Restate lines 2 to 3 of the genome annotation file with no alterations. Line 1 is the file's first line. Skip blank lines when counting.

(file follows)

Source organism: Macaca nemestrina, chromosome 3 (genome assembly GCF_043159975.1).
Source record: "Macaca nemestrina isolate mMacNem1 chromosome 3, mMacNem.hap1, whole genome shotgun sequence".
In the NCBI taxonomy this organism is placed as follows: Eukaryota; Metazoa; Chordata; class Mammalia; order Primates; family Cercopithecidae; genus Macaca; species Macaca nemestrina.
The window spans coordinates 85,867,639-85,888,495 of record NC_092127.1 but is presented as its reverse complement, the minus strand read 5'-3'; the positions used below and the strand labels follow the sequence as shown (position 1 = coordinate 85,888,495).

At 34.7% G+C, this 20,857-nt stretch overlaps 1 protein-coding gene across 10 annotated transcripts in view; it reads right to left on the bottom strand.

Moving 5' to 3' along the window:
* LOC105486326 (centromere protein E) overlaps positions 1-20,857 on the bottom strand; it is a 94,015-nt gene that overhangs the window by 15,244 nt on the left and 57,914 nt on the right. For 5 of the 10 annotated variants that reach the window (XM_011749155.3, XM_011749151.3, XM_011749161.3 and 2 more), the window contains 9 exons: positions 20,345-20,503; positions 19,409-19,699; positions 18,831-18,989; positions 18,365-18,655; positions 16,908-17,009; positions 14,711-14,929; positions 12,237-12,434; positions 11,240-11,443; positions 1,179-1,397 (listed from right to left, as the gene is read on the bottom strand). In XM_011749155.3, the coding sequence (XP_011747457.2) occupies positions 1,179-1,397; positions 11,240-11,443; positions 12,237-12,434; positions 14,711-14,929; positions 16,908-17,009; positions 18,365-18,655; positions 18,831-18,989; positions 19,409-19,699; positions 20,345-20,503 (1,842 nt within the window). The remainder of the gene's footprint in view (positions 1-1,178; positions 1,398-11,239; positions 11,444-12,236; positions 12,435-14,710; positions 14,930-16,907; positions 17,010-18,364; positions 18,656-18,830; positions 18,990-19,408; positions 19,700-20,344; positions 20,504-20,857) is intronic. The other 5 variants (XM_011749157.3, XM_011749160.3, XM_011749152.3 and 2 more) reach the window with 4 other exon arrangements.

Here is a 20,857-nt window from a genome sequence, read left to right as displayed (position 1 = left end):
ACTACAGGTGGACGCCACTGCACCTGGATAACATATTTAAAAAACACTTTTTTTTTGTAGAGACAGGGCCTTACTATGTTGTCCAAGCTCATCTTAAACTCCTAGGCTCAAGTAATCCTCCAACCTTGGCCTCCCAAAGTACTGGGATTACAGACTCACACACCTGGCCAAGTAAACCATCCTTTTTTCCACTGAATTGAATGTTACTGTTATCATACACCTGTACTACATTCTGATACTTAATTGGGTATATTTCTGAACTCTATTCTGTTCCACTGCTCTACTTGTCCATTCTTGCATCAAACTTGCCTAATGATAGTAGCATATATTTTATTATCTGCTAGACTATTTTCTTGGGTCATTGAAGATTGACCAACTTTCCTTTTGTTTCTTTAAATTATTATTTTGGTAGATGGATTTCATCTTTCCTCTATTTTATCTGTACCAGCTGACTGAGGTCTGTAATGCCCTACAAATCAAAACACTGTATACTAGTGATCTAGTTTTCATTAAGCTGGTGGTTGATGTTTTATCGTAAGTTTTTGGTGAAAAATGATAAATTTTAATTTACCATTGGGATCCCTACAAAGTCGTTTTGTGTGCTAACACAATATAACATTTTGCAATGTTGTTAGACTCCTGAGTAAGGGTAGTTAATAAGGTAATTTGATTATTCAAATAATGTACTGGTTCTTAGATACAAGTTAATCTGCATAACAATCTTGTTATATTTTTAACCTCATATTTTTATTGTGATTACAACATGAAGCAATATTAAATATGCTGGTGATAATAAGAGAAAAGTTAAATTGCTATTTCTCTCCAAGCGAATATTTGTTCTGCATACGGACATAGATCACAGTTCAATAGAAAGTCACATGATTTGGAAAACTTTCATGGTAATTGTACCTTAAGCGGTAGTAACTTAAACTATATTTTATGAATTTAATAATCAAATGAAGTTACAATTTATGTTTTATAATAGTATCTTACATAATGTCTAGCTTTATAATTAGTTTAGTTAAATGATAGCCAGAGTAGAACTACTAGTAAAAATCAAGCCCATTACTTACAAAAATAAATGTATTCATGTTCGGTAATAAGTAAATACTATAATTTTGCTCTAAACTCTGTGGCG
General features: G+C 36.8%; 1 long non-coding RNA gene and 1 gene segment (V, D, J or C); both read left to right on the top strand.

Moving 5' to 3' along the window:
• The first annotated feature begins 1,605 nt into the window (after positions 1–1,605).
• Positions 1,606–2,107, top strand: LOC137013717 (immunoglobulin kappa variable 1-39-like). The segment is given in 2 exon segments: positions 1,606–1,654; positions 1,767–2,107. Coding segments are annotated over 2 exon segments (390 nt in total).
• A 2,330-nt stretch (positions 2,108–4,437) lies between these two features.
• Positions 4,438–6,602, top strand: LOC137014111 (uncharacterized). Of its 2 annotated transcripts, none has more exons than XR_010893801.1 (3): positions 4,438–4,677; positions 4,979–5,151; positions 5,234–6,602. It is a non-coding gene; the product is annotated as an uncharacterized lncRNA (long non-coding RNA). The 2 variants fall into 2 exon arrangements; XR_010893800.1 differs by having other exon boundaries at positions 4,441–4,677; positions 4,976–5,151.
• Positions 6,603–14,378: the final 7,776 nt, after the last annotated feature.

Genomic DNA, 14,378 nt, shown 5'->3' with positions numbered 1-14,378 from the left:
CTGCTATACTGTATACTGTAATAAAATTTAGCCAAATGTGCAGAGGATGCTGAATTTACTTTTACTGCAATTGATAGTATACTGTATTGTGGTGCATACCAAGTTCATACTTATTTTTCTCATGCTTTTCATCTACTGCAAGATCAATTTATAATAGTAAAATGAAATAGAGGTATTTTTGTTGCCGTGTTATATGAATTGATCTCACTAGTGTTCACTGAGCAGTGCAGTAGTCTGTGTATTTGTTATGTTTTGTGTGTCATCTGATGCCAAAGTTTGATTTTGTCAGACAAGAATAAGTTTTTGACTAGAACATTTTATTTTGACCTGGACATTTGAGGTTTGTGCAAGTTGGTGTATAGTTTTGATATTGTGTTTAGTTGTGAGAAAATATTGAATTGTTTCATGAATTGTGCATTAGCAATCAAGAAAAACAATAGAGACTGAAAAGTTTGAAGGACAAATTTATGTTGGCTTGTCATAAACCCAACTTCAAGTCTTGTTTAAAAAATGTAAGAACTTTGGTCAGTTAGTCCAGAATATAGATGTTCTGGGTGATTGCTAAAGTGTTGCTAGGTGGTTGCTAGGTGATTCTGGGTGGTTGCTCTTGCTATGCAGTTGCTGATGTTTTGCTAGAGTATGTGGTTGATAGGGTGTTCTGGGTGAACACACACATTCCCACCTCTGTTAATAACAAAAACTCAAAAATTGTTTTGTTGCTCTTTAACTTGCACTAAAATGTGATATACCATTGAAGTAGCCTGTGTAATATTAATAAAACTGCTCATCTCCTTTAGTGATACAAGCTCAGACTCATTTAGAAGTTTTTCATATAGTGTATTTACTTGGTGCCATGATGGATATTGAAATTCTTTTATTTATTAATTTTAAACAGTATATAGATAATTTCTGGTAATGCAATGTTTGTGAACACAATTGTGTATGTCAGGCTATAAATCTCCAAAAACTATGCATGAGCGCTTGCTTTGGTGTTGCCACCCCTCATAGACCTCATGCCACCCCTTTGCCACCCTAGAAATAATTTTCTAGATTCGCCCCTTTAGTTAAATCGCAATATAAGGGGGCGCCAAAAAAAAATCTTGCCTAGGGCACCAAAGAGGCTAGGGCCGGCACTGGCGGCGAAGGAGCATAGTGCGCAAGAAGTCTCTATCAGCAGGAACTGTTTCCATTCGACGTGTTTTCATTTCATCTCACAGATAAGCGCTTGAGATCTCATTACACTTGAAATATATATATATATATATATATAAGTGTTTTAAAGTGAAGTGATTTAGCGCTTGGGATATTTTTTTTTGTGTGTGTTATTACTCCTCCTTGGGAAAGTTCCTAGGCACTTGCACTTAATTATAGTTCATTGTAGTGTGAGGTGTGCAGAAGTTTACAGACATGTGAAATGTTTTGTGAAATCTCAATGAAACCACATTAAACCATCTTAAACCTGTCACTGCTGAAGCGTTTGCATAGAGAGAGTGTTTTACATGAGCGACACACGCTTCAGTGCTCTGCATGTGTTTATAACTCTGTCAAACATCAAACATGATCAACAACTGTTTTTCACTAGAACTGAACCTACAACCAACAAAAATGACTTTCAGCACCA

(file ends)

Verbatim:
Source record: "Macaca nemestrina isolate mMacNem1 chromosome 3, mMacNem.hap1, whole genome shotgun sequence".
In the NCBI taxonomy this organism is placed as follows: Eukaryota; Metazoa; Chordata; class Mammalia; order Primates; family Cercopithecidae; genus Macaca; species Macaca nemestrina.